Many times I ask myself how did the latter kind of patient get to where they are.  I haven’t yet used this with any of my patients, but it does seem like an interesting way to help patients.

Sugar: Madness Over a Macronutrient – MPR

Sugar: Madness Over a Macronutrient – MPR.

This article is interesting to me for a few reasons. One is that the current fad of calling refined sugar ‘evil’ (as well the fad of considering high fructose corn syrup as even worse than Satan) is something that has come and gone. This is something that the article does point out repeatedly.

The other is that, as with  many things dietary and lifestyle related, perhaps caution with somethings is warranted but that for many things (like sugar), a moderate approach is better.  It’s perhaps wiser to avoid refined sugar as much as possible (no two liter bottles of regular soda, have candy only occasionally, etc), but not get upset if one does have a can of soda or a piece of candy on occasion. If having something with a lot of refined sugar once in a while helps someone eat in a healthy manner, it’s better than going overboard with too much refined sugar. A can of soda or a piece of cake isn’t going to undo one month, or one week for that matter, of eating a healthy diet.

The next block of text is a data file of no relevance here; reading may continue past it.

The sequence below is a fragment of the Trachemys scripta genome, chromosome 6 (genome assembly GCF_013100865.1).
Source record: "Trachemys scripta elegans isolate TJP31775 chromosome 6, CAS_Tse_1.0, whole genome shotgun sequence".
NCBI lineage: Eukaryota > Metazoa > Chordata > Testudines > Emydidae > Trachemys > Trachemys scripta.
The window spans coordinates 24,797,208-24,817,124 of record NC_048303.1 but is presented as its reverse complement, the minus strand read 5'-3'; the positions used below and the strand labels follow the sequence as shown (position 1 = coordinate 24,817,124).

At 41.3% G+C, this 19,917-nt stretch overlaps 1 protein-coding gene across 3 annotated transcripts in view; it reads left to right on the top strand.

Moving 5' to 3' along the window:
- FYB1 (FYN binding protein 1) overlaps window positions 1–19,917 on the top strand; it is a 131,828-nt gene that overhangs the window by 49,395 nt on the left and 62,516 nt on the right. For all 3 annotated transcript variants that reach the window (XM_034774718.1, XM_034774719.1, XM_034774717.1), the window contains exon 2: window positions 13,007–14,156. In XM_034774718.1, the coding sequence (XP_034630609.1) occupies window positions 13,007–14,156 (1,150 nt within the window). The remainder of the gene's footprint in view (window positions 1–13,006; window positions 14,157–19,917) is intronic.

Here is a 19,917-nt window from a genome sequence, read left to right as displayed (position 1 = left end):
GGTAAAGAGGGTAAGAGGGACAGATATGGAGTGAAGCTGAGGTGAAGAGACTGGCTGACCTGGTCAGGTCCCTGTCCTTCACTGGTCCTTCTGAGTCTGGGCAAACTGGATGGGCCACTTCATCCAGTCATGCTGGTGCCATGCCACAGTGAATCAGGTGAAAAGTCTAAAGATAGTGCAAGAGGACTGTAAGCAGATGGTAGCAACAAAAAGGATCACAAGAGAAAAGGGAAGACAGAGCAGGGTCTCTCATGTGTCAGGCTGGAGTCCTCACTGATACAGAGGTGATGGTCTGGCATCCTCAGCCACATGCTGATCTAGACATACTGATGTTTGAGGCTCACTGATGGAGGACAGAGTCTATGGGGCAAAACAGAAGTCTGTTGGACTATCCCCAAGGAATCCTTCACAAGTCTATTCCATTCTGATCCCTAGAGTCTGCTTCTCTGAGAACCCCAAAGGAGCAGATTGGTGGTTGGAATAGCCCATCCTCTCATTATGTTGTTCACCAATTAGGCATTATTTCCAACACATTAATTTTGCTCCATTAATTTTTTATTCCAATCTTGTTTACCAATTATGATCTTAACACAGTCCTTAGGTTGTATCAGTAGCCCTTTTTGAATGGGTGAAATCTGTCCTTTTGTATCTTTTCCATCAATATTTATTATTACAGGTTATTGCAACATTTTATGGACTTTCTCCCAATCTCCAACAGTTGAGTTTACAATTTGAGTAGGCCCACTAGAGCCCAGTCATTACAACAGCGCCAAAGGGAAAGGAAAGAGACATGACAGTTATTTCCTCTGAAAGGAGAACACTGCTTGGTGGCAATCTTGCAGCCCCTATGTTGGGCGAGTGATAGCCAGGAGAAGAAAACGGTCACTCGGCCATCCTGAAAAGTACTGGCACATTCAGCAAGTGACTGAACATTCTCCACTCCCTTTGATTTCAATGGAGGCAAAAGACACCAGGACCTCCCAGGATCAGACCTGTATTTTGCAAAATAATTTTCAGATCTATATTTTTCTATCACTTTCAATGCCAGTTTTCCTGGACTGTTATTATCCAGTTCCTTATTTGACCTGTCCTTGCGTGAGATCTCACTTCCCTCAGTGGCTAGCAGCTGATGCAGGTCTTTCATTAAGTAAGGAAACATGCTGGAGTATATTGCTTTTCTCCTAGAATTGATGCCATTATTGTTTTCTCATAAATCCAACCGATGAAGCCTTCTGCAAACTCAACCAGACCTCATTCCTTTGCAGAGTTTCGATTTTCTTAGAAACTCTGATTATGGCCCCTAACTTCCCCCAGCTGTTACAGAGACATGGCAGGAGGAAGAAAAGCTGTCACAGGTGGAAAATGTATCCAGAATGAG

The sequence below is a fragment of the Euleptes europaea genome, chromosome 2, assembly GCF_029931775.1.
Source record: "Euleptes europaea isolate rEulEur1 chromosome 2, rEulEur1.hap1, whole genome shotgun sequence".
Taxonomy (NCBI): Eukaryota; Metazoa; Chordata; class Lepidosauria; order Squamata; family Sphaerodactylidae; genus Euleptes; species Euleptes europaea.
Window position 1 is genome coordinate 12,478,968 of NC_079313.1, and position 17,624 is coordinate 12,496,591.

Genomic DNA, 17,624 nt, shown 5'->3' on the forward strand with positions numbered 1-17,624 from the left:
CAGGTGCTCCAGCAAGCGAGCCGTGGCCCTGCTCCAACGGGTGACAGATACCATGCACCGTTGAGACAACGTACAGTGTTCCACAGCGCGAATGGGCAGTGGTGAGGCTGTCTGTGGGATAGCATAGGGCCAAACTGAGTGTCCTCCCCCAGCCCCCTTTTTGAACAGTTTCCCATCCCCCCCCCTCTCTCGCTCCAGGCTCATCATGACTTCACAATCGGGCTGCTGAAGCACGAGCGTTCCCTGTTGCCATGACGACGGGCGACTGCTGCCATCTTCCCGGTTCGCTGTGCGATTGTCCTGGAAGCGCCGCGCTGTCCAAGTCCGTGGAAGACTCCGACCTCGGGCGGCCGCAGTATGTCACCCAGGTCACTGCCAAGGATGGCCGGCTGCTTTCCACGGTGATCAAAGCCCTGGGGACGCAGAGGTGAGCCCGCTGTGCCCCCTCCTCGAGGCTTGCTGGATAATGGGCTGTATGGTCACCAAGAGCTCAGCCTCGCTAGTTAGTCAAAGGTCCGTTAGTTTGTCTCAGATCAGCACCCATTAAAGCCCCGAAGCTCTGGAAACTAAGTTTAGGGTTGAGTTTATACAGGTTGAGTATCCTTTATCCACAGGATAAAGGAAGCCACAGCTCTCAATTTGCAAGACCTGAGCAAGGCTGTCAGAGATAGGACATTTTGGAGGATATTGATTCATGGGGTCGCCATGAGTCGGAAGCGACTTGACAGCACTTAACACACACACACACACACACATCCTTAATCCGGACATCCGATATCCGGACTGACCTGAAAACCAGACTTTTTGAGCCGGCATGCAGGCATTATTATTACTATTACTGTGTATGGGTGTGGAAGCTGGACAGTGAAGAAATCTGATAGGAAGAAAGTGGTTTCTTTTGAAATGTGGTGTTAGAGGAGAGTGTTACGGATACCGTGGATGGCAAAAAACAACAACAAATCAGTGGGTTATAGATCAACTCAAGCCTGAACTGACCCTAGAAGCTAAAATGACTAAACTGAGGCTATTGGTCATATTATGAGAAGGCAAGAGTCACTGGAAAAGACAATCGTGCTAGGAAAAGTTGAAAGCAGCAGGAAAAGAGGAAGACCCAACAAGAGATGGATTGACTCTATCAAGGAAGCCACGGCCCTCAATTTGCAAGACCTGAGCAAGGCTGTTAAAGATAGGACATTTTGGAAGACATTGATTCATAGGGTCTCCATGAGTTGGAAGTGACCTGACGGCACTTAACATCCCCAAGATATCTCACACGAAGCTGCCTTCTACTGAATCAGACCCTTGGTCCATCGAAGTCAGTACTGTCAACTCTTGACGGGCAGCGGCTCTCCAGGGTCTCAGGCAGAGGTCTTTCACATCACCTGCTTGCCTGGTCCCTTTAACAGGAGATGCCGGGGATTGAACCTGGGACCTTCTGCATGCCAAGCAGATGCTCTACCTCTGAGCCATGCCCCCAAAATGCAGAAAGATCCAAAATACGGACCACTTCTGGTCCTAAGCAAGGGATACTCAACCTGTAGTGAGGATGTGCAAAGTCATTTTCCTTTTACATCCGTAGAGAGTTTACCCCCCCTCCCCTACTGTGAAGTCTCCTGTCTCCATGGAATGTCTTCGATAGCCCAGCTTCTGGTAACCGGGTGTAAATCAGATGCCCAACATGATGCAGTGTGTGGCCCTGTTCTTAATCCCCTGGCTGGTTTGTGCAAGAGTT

I would no more suggest that people don’t exercise because they might get injured than I’d say cut out sugar entirely. Better you do both (exercise and have sugar) moderately. That way if you do have something “bad” for you then won’t beat yourself over the head when you do so.

Stroke

In this post I’ll be talking about Strokes (also known as Cerebral Vascular accidents). It is the fifth leading cause of death in the United States.  It also is a major cause of disability and in terms of treatment, missed work, etc costs an estimated $34 billion dollars a year in the U.S. alone. Although the risk for stroke rises as we age, according to the CDC website 34% of strokes were in people younger than 65.

There are two kinds of stroke. One is hemorrhagic, meaning that is caused by bleeding. The other is ischemic, meaning that it is caused by a a blockage in a blood vessel. The symptoms, however are determined by the location and size of the stroke. Symptoms include: Facial Droop, double vision, confusion, garbled speech, limb weakness (especially if it occurs on one side of the body), numbness, and headaches.

It is important that if one suspects he or she is having a stroke that medical care be obtained quickly. There is a 3 hour window of opportunity from the start of symptoms that ischemic strokes can optimally be treated with clot dissolving medications. More than three hours after the start of symptom and the likely hood of poor outcomes increases – and the riskier it is to use medications to try and unblock arteries.